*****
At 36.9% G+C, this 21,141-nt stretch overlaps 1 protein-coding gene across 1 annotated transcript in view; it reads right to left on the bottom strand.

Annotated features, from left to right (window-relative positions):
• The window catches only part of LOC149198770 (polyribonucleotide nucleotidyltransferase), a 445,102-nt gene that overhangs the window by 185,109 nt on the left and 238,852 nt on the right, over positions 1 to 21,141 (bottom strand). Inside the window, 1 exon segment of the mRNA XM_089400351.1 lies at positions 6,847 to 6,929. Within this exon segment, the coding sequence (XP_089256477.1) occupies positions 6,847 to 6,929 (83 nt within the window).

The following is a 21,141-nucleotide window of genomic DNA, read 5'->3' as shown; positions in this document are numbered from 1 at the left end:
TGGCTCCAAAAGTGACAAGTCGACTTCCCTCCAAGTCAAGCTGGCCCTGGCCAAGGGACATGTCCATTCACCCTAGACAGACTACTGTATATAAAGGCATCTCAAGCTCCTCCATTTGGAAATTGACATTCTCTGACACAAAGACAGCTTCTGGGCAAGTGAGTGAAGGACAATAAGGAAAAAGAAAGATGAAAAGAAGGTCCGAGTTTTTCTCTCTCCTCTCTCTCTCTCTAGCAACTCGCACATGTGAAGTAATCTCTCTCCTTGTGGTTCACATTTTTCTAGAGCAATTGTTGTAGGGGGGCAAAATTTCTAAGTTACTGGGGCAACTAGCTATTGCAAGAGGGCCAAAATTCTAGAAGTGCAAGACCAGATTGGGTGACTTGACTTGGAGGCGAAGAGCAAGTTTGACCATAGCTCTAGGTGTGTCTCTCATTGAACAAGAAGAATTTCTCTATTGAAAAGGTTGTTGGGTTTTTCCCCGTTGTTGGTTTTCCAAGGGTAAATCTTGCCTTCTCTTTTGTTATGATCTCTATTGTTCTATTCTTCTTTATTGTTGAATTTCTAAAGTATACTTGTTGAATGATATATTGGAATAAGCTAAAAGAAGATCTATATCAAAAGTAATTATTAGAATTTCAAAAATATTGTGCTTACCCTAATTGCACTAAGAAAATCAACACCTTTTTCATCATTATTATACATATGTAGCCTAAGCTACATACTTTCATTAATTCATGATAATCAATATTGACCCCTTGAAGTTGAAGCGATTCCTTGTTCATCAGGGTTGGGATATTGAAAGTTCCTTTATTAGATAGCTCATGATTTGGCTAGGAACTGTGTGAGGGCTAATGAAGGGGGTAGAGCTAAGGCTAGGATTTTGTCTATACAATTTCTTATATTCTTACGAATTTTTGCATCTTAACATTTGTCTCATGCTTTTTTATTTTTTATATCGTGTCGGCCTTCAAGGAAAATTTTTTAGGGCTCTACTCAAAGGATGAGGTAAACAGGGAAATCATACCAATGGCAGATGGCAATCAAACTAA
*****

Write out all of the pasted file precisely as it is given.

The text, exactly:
At 36.9% G+C, this 21,141-nt stretch overlaps 1 protein-coding gene across 1 annotated transcript in view; it reads right to left on the bottom strand.

Annotated features, from left to right (window-relative positions):
• The window catches only part of LOC149198770 (polyribonucleotide nucleotidyltransferase), a 445,102-nt gene that overhangs the window by 185,109 nt on the left and 238,852 nt on the right, over positions 1 to 21,141 (bottom strand). Inside the window, 1 exon segment of the mRNA XM_089400351.1 lies at positions 6,847 to 6,929. Within this exon segment, the coding sequence (XP_089256477.1) occupies positions 6,847 to 6,929 (83 nt within the window).

The following is a 21,141-nucleotide window of genomic DNA, read 5'->3' as shown; positions in this document are numbered from 1 at the left end:
TGGCTCCAAAAGTGACAAGTCGACTTCCCTCCAAGTCAAGCTGGCCCTGGCCAAGGGACATGTCCATTCACCCTAGACAGACTACTGTATATAAAGGCATCTCAAGCTCCTCCATTTGGAAATTGACATTCTCTGACACAAAGACAGCTTCTGGGCAAGTGAGTGAAGGACAATAAGGAAAAAGAAAGATGAAAAGAAGGTCCGAGTTTTTCTCTCTCCTCTCTCTCTCTCTAGCAACTCGCACATGTGAAGTAATCTCTCTCCTTGTGGTTCACATTTTTCTAGAGCAATTGTTGTAGGGGGGCAAAATTTCTAAGTTACTGGGGCAACTAGCTATTGCAAGAGGGCCAAAATTCTAGAAGTGCAAGACCAGATTGGGTGACTTGACTTGGAGGCGAAGAGCAAGTTTGACCATAGCTCTAGGTGTGTCTCTCATTGAACAAGAAGAATTTCTCTATTGAAAAGGTTGTTGGGTTTTTCCCCGTTGTTGGTTTTCCAAGGGTAAATCTTGCCTTCTCTTTTGTTATGATCTCTATTGTTCTATTCTTCTTTATTGTTGAATTTCTAAAGTATACTTGTTGAATGATATATTGGAATAAGCTAAAAGAAGATCTATATCAAAAGTAATTATTAGAATTTCAAAAATATTGTGCTTACCCTAATTGCACTAAGAAAATCAACACCTTTTTCATCATTATTATACATATGTAGCCTAAGCTACATACTTTCATTAATTCATGATAATCAATATTGACCCCTTGAAGTTGAAGCGATTCCTTGTTCATCAGGGTTGGGATATTGAAAGTTCCTTTATTAGATAGCTCATGATTTGGCTAGGAACTGTGTGAGGGCTAATGAAGGGGGTAGAGCTAAGGCTAGGATTTTGTCTATACAATTTCTTATATTCTTACGAATTTTTGCATCTTAACATTTGTCTCATGCTTTTTTATTTTTTATATCGTGTCGGCCTTCAAGGAAAATTTTTTAGGGCTCTACTCAAAGGATGAGGTAAACAGGGAAATCATACCAATGGCAGATGGCAATCAAACTAA